Book an Appointment


Book an appointment

Vitreous Hemorrhage

 Vitreous hemorrhage is bleeding within cavity of the eyeball. Cavity of eyeball is filled with transparent jelly like structure called Vitreous. This vitreous allows light to pass through cavity of eyeball so that it can fall on Retina, where image forms. Most of this humor consists of water, as well as a lower amount of collagen, salt, and sugar. Very high content of water keeps it transparent. So Vitreous hemorrhage is condition where vision gets affected due to bleeding in this transparent jelly. Vision affection may vary from slight blurring of vision to complete loss of vision depending upon amount of bleeding. This kind of bleeding inside the eye is not associated with other types of bleeding associated with the eye such as hyphema or sub-conjunctival hemorrhage other than in trauma cases.

1) Proliferative diabetic retinopathy

2) Retinal vascular occlusions

3) Retinal tear

4) Trauma

Vitreous hemorrhage can also occur in Wet macular degenration, Retinal artery macro aneurysm, secondary to subarachnoid hemorrhage (Terson's syndrome) and various vasculopathies causing neovascularisation. Other rare cases include blood dyscrasias, Valsalva retinopathy and intraocular tumors. 


 1) Sudden appearance of floaters - small vitreous hemorrhage

 2) Sudden painless loss of vision- large vitreous hemorrhage


  • Many cases of Vitreous hemorrhage will have Complete resolution of bleeding, which may occur within 4-6 weeks. This is because of tendency of intraocular structures (Trabecular meshwork) to absorb it.  This will only happen if primary bleeding has stopped and recurrent bleeding is not happening.
  • Cases where bleeding keeps on happening, spontaneous resolution will not happen and vision remains grossly reduced. If such bleeding is left for long duration then there are chances of complications because of prolonged Vitreous hemorrhage.



Vitreous liquefaction, Degeneration: if Vitreous hemorrhage is left alone it undergoes spontaneous resolution in almost 60% cases, which is the best outcome without any intervention. But this is associated with liquification of vitreous jelly.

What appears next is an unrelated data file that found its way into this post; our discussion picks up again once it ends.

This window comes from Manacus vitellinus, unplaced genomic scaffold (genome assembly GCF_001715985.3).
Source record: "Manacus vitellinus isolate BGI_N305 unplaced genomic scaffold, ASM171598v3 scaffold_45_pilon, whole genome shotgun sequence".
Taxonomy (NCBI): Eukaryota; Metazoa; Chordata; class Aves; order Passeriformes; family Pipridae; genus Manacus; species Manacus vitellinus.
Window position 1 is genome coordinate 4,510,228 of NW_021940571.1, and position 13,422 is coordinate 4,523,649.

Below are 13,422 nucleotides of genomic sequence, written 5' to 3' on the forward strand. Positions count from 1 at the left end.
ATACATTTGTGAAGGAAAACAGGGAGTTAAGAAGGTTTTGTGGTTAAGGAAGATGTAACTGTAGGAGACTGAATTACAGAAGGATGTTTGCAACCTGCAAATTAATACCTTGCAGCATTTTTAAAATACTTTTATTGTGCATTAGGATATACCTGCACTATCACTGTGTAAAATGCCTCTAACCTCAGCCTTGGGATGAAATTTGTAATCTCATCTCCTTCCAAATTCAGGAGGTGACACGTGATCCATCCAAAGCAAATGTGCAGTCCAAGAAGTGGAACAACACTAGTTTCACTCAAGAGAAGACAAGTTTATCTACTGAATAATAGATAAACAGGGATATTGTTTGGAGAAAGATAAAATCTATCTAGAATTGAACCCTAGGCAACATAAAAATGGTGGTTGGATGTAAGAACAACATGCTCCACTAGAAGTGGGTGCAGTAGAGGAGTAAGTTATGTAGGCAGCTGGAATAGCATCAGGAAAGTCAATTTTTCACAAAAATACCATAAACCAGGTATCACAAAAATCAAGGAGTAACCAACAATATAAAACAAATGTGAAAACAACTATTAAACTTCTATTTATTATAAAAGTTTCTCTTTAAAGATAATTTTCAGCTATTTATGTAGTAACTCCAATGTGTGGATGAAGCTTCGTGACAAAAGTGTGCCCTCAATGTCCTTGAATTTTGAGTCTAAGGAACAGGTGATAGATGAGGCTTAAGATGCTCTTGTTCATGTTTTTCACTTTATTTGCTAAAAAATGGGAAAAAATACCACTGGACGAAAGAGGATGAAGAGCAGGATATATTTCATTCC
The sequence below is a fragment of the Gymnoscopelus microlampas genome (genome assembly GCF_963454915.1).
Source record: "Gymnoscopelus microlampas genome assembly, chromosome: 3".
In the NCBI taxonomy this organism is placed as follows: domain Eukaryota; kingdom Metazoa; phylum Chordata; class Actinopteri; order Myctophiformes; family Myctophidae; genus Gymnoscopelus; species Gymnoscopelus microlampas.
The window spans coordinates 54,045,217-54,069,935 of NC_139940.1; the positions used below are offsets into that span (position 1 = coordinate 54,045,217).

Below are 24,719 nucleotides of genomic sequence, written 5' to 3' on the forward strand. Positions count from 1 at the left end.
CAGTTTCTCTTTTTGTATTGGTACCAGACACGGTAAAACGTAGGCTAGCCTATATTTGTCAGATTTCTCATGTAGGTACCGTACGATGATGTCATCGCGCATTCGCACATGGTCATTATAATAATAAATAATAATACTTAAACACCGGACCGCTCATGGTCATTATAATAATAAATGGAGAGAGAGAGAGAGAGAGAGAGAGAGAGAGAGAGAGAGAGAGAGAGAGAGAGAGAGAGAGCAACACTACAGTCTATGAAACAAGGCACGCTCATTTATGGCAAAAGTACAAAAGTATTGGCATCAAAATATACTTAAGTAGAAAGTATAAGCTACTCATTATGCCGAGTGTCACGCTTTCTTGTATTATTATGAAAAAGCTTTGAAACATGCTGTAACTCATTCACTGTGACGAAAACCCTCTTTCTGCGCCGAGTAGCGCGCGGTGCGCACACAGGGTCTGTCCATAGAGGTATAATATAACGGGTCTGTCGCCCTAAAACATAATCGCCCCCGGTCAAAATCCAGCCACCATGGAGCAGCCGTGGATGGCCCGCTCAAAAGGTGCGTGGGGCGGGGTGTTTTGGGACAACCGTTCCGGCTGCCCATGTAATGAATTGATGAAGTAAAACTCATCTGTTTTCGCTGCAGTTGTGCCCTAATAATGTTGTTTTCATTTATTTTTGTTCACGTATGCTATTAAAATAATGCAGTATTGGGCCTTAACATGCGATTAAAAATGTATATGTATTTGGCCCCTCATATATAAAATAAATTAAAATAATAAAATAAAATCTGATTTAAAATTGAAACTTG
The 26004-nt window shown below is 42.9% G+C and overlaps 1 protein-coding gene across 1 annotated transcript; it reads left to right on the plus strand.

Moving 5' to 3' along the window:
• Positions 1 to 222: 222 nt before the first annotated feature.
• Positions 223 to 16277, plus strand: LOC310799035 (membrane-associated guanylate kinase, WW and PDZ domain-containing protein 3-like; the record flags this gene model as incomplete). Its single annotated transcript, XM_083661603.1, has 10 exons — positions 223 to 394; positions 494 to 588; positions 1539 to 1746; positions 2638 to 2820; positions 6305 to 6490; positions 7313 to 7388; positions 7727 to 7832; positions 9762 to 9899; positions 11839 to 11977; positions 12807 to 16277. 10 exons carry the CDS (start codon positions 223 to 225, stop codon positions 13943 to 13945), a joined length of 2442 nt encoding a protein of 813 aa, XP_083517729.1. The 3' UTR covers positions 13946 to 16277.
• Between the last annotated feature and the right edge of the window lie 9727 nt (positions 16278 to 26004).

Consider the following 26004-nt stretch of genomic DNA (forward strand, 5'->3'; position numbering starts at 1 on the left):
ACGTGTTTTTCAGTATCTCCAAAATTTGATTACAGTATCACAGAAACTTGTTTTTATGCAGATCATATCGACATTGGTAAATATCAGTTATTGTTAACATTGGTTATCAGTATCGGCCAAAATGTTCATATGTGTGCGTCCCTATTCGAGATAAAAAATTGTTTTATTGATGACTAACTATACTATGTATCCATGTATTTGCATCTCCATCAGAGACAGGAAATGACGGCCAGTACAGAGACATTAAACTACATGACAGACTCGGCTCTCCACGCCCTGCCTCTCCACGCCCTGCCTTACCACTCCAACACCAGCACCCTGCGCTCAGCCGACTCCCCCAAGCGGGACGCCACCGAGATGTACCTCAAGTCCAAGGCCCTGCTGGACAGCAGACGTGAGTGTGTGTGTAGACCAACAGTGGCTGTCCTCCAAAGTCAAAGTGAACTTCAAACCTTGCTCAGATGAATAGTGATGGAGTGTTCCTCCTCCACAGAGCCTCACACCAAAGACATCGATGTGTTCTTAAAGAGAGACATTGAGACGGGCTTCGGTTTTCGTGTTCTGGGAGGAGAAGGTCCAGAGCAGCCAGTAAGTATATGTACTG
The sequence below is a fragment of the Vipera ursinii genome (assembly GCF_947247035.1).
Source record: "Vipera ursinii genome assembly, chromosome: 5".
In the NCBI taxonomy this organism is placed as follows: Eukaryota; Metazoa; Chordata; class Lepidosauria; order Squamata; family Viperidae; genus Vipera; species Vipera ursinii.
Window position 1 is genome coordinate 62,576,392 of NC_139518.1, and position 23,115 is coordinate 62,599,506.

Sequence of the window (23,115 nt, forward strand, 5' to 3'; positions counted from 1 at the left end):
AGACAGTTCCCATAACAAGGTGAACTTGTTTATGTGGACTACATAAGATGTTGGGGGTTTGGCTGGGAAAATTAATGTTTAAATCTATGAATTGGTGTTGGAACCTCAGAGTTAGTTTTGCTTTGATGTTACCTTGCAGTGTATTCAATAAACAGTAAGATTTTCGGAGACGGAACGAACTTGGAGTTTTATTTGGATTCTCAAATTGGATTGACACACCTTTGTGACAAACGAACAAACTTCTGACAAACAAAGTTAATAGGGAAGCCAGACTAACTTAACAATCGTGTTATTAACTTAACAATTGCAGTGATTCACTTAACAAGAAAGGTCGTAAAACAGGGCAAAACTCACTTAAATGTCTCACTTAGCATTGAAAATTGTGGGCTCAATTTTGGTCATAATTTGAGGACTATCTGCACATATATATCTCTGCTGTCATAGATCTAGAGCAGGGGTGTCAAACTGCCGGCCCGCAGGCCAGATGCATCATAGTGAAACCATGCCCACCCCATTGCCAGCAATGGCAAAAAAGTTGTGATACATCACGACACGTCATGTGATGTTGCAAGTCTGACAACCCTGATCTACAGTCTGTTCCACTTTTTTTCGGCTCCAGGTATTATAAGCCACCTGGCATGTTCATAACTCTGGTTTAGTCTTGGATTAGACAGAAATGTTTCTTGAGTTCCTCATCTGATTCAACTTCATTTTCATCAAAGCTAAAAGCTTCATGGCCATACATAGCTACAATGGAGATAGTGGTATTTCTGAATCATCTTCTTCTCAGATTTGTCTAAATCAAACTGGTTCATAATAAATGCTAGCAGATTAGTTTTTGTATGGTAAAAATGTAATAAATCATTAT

Ghost cell glaucoma: While undergoing spontaneous resolution, bleeding breaks into fine components which clogs the drainage system of eye leading to increase in intraocular pressure called Ghost cell Glaucoma.

Tractional retinal detachment:  If vitreous hemorrhage is dense and left alone, resolution is also associated with surface contraction in vitreous and retina. This can lead to tractional retinal detachment.



B scan : Is the investigation of choice if vitreous hemorrhage is quite dense and prevents you from retinal view. It shows us the Retina status, Giant retinal tears if present and status of vitreous jelly.

FFA : Retinal angiography is useful in cases of Proliferative Diabetic Retinopathy and all other vascular causes of hemorrhage.


1) Wait and watch: All fresh cases of vitreous hemorrhage can be watched with frequent evaluation provided Retina is attached beneath hemorrhage and there is no peripheral retinal tear as cause of hemorrhage. Second thing to be kept in mind is Intraocular Pressure (IOP), if IOP is under control then hemorrhage can be watched as almost 60% cases will have a short recovery time and resolve spontaneously.

2) Laser: Cases where Vitreous hemorrhage is due to Retinal tear, Diabetic Retinopathy, Retinal Vasculitis or Retinal vascular occlusion, needs to be treated with Argon laser for faster resolution. This can be done by any eye doctor trained as retina specialist.

3) Surgery: Surgery is indicated in cases where underlying retina is detached or having a traction, if IOP is increased and not medically controlled or if its recurrent with no resolution even after watch of 6 weeks. Surgery involves clearing of Vitreous hemorrhage followed by subsequent treatment of underlying pathology. This should be performed by retina eye doctor only.